The 2015 edition of the International Film Festival Rotterdam (that’s like the Rotterdam International Film Festival, but backwards) has drawn to a close with it’s annual award ceremony honoring the best in global cinema for the 43rd year running. And wouldn’t you know that standing front and center holding a metal tiger’s head, with his trademark round glasses and charming, reserved smile was Cuban wunderkind director Carlos Machado Quintela. Standing alongside him with yet another tiger’s head was Peruvian filmmaker Juan Daniel F. Molero.
No, this was not some artistic intervention about tiger poaching, but rather the festival’s coveted Tiger Award for first and second time filmmakers. In Quintela’s case, it’s his second film, La obra del siglo that earned him the distinction. For Molero, it was his first narrative feature, Videofilia (y otros síndromes virales). In all, it was a good day for Latin American cinema.
Quintela’s previous work, La Piscina, signified a breakout moment for Cuban independent cinema when it premiered at the 2013 edition of the Berlinale. The film’s sparse plot about four disabled youths who spend the day poolside with their apathetic trainer, is a film about boredom and dead time that takes on a deeper meaning as an exploration of apathy and resignation amongst a Cuban people who no longer expect the change their country so desperately needs. After its premiere, the feature picked up prizes at the Miami and Marrakech film festivals before given way to Quintela’s latest independent film phenomenon.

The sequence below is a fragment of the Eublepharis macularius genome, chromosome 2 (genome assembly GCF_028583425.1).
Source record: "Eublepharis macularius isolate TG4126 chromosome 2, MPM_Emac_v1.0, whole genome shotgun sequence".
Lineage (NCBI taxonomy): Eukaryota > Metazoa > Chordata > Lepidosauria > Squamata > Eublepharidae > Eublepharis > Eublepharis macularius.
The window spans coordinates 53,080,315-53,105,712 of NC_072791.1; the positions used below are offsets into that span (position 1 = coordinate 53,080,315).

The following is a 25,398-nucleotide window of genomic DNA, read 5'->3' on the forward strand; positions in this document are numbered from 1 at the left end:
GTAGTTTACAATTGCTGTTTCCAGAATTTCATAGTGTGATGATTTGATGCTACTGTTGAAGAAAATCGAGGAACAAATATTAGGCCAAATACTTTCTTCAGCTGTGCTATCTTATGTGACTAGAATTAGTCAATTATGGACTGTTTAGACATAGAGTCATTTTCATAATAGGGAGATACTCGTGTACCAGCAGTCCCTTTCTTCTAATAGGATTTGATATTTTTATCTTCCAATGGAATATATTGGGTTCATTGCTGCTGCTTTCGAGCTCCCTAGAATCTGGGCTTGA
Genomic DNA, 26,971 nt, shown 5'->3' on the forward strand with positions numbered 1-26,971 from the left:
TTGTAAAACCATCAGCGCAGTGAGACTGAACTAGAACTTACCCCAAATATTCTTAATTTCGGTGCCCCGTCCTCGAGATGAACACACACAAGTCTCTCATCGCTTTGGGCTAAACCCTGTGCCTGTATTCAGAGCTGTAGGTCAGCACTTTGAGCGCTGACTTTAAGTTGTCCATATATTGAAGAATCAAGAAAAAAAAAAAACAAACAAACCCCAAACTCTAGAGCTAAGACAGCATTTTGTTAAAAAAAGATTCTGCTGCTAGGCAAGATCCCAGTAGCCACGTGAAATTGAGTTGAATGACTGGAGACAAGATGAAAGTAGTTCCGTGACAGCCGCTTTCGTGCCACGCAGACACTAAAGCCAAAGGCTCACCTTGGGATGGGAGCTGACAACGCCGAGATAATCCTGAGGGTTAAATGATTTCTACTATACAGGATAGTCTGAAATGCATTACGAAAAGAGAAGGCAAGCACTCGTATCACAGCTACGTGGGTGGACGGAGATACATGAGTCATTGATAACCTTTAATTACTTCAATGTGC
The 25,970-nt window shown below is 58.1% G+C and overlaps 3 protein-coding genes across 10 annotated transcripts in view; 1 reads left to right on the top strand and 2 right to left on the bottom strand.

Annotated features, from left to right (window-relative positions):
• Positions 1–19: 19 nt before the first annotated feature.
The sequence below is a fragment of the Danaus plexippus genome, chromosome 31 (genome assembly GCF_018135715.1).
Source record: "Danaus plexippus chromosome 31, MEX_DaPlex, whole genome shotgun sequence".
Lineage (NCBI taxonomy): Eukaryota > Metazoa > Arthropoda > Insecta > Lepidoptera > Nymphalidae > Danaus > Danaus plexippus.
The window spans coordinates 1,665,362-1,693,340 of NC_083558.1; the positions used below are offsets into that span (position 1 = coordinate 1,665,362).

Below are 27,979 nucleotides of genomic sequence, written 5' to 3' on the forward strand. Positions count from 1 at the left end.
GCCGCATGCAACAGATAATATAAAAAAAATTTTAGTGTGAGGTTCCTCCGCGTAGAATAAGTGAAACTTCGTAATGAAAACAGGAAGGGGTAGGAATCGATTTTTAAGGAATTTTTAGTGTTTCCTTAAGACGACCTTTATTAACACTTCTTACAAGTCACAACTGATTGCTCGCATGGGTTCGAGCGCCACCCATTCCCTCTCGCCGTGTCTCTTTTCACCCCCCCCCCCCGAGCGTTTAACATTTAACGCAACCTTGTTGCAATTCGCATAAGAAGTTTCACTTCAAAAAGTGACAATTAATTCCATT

La obra del siglo was filmed in Cuba’s Ciudad Nuclear (Nuclear City) — a nearly abandoned nuclear reactor compound built with Soviet cooperation and once envisioned as the future of Cuban society. Now, years on, the residents of Ciudad Nuclear live in the shadow of the massive, hulking nuclear project that lies forgotten and decaying. The film follows the lives of three generations of men living in the same apartment and once again explores the peculiarities of the Cuban condition — in this case the distance between the goals Cuba once dreamed of achieving, and its dreary, decadent reality.
In a 180 degree thematic flip, Juan Daniel F. Molero’s Videofilia takes on the omnipresence of the internet (something Cuba’s still waiting for) in the daily lives of middle-class Peruvian youths. Described as a “non-love story,” Videofilia paints a glitchy, psychedelic portrait of life in contemporary Peru with an exorcism involving a guinea pig thrown in for good measure. Previously, Molero’s documentary Reminiscences had premiered at the 2010 edition of Rotterdam, but picked up no prizes. It seems this year, he came to win.
Way to go, Latin America.